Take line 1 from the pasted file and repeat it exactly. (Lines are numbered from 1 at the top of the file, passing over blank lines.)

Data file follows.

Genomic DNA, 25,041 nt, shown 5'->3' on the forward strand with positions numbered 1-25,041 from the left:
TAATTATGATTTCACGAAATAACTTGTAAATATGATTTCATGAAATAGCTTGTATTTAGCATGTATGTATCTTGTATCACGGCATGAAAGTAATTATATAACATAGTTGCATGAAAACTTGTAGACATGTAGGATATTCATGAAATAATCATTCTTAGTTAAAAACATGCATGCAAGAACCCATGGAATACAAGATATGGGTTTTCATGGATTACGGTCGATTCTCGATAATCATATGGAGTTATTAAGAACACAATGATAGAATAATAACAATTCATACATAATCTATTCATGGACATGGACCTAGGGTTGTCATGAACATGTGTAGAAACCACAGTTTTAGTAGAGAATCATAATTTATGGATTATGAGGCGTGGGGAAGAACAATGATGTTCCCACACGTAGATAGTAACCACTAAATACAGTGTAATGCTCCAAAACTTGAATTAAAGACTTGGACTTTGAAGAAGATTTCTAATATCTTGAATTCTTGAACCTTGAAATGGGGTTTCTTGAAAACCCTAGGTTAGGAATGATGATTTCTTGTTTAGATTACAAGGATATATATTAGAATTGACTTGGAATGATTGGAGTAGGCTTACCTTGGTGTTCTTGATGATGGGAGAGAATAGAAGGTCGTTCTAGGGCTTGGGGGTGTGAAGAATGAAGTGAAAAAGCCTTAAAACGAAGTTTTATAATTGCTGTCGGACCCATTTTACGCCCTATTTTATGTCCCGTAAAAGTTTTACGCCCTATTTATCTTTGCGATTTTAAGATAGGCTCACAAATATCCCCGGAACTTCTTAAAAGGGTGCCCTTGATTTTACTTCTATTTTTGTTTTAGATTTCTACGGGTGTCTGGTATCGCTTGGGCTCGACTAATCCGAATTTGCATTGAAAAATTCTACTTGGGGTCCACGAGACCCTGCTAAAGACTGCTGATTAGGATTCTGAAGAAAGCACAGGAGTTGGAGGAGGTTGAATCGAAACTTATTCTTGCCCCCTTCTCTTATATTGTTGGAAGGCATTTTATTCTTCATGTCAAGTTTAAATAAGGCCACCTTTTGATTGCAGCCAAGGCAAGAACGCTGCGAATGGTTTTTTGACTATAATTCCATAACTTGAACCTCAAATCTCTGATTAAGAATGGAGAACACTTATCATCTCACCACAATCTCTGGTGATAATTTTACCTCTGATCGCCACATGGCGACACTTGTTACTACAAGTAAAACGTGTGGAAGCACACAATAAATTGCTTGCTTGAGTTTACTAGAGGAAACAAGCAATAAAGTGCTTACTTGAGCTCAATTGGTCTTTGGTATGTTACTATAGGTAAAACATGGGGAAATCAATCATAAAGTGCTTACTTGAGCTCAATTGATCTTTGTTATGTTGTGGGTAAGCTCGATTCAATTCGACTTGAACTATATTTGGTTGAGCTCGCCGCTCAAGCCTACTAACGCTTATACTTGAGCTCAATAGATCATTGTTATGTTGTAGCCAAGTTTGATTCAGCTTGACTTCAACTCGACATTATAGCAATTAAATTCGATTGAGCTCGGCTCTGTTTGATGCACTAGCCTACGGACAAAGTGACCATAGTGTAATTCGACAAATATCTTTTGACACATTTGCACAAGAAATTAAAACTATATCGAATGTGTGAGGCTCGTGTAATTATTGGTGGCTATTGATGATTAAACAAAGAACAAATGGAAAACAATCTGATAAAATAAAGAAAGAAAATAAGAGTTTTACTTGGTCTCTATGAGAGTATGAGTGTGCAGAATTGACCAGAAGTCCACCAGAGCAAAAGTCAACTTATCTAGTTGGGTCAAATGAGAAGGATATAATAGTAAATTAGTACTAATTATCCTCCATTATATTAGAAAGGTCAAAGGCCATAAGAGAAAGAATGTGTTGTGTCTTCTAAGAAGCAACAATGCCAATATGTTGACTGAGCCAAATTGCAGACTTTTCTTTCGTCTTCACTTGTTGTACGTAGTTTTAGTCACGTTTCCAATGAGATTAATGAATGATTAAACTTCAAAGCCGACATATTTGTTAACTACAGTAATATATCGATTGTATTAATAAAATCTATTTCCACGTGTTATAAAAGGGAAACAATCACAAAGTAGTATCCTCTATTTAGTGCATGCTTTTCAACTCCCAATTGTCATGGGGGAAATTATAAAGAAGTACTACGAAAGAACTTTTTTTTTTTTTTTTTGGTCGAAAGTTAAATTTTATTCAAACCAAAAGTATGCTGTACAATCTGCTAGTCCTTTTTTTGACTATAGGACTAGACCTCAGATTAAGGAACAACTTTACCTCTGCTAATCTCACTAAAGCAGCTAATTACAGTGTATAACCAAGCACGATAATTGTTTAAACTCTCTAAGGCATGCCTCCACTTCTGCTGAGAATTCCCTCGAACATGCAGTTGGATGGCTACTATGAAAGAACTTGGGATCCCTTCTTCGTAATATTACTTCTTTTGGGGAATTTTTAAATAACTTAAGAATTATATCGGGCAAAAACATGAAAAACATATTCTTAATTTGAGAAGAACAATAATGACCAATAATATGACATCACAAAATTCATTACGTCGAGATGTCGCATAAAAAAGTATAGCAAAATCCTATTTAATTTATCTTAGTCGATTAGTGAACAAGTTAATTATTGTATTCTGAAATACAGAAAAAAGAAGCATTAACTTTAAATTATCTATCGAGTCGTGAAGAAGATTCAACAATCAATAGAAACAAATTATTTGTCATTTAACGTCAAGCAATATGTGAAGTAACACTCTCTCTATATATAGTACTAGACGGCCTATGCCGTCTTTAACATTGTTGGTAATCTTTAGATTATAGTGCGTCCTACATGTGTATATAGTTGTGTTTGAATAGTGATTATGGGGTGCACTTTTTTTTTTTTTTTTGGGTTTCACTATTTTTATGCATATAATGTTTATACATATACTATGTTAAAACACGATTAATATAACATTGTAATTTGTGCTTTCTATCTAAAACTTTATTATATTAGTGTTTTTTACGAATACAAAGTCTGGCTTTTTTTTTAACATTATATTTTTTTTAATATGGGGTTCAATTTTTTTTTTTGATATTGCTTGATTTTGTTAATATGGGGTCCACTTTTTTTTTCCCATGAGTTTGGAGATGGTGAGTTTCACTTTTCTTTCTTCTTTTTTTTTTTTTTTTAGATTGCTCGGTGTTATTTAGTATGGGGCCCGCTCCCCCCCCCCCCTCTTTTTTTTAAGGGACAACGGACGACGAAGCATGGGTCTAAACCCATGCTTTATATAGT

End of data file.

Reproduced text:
Genomic DNA, 25,041 nt, shown 5'->3' on the forward strand with positions numbered 1-25,041 from the left: